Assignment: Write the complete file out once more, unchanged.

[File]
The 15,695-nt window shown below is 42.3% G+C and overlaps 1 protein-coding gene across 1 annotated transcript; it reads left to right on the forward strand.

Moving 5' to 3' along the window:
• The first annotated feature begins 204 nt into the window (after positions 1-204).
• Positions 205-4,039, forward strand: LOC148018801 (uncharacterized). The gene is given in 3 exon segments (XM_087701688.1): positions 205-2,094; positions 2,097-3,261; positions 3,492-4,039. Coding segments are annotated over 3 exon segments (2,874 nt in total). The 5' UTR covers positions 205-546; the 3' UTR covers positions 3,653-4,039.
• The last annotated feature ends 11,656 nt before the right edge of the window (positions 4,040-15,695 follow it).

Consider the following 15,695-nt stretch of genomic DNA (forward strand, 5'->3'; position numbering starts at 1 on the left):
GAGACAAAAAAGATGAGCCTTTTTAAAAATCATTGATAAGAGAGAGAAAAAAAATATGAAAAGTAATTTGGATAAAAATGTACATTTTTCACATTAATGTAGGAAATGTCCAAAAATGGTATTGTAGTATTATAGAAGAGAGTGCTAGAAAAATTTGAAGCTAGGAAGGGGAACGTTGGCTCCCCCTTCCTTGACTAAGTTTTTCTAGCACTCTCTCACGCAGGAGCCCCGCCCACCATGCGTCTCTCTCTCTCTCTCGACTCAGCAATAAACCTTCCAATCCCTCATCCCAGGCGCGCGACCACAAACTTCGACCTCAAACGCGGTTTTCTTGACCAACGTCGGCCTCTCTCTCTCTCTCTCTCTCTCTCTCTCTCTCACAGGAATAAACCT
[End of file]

The 15,695-nt window shown below is 42.3% G+C and overlaps 1 protein-coding gene across 1 annotated transcript; it reads left to right on the forward strand.

Moving 5' to 3' along the window:
• The first annotated feature begins 204 nt into the window (after positions 1-204).
• Positions 205-4,039, forward strand: LOC148018801 (uncharacterized). The gene is given in 3 exon segments (XM_087701688.1): positions 205-2,094; positions 2,097-3,261; positions 3,492-4,039. Coding segments are annotated over 3 exon segments (2,874 nt in total). The 5' UTR covers positions 205-546; the 3' UTR covers positions 3,653-4,039.
• The last annotated feature ends 11,656 nt before the right edge of the window (positions 4,040-15,695 follow it).

Consider the following 15,695-nt stretch of genomic DNA (forward strand, 5'->3'; position numbering starts at 1 on the left):
GAGACAAAAAAGATGAGCCTTTTTAAAAATCATTGATAAGAGAGAGAAAAAAAATATGAAAAGTAATTTGGATAAAAATGTACATTTTTCACATTAATGTAGGAAATGTCCAAAAATGGTATTGTAGTATTATAGAAGAGAGTGCTAGAAAAATTTGAAGCTAGGAAGGGGAACGTTGGCTCCCCCTTCCTTGACTAAGTTTTTCTAGCACTCTCTCACGCAGGAGCCCCGCCCACCATGCGTCTCTCTCTCTCTCTCGACTCAGCAATAAACCTTCCAATCCCTCATCCCAGGCGCGCGACCACAAACTTCGACCTCAAACGCGGTTTTCTTGACCAACGTCGGCCTCTCTCTCTCTCTCTCTCTCTCTCTCTCTCTCACAGGAATAAACCT